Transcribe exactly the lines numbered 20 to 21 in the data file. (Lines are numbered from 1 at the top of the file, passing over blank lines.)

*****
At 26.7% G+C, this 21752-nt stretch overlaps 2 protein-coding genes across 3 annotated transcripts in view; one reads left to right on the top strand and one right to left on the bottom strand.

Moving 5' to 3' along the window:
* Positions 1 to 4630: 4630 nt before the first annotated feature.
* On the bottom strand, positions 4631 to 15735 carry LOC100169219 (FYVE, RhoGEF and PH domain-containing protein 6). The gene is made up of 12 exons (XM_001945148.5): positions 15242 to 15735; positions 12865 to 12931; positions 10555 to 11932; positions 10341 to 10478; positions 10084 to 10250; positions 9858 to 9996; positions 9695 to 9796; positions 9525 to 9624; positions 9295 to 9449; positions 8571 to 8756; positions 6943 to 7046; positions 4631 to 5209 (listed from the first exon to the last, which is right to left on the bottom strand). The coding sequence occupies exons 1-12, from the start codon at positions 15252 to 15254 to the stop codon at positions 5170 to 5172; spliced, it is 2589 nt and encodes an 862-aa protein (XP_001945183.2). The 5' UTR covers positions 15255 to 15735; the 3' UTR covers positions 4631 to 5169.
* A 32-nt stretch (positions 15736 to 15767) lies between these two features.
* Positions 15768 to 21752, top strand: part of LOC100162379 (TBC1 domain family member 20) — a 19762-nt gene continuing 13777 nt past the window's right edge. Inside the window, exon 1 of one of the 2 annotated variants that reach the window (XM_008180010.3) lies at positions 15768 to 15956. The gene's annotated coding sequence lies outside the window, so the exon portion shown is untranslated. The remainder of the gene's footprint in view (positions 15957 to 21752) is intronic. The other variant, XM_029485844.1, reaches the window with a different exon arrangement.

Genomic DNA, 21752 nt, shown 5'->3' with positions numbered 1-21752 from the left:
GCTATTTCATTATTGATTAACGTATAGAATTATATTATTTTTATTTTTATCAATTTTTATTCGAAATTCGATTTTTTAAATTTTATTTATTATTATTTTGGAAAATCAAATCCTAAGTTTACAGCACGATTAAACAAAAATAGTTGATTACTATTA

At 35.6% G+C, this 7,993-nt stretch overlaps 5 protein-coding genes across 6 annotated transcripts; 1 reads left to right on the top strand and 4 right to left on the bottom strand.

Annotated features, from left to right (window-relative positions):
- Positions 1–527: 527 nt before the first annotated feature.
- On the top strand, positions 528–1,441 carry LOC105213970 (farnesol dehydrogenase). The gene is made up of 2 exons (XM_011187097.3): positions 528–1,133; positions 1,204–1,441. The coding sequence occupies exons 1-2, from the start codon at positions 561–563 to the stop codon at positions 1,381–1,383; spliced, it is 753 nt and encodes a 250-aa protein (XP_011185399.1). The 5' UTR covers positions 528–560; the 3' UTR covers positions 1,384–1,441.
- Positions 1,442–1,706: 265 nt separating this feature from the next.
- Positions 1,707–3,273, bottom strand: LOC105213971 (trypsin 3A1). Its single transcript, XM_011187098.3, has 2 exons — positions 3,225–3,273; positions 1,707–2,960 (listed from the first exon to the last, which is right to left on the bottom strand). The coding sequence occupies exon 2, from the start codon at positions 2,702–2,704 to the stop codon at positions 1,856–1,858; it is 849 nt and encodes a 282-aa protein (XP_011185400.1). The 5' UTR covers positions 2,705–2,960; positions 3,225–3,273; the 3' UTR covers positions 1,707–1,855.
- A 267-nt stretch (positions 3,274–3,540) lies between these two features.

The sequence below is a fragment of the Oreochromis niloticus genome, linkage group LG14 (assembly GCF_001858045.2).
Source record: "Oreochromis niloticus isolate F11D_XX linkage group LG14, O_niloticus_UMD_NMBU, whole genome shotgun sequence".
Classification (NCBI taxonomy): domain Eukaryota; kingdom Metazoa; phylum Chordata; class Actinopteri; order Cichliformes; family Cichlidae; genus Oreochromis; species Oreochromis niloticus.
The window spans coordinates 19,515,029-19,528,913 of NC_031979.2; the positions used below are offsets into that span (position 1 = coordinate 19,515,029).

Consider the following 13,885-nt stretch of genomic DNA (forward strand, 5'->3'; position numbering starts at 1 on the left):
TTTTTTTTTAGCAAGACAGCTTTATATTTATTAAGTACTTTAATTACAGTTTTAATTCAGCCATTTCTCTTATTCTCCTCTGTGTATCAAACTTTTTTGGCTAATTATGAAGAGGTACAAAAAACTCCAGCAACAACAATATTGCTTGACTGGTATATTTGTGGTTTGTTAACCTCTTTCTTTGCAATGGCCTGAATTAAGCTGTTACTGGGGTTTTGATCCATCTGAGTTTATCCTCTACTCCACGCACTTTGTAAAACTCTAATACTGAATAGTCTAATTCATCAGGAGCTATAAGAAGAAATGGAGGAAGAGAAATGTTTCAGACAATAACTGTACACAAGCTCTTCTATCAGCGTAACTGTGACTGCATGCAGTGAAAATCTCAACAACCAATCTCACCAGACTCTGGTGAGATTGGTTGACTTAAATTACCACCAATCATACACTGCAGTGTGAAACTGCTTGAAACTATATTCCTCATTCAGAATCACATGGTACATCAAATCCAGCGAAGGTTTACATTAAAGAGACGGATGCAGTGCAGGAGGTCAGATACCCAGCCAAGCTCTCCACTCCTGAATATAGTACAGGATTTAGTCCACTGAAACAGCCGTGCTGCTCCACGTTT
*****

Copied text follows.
Consider the following 13,885-nt stretch of genomic DNA (forward strand, 5'->3'; position numbering starts at 1 on the left):
TTTTTTTTTAGCAAGACAGCTTTATATTTATTAAGTACTTTAATTACAGTTTTAATTCAGCCATTTCTCTTATTCTCCTCTGTGTATCAAACTTTTTTGGCTAATTATGAAGAGGTACAAAAAACTCCAGCAACAACAATATTGCTTGACTGGTATATTTGTGGTTTGTTAACCTCTTTCTTTGCAATGGCCTGAATTAAGCTGTTACTGGGGTTTTGATCCATCTGAGTTTATCCTCTACTCCACGCACTTTGTAAAACTCTAATACTGAATAGTCTAATTCATCAGGAGCTATAAGAAGAAATGGAGGAAGAGAAATGTTTCAGACAATAACTGTACACAAGCTCTTCTATCAGCGTAACTGTGACTGCATGCAGTGAAAATCTCAACAACCAATCTCACCAGACTCTGGTGAGATTGGTTGACTTAAATTACCACCAATCATACACTGCAGTGTGAAACTGCTTGAAACTATATTCCTCATTCAGAATCACATGGTACATCAAATCCAGCGAAGGTTTACATTAAAGAGACGGATGCAGTGCAGGAGGTCAGATACCCAGCCAAGCTCTCCACTCCTGAATATAGTACAGGATTTAGTCCACTGAAACAGCCGTGCTGCTCCACGTTT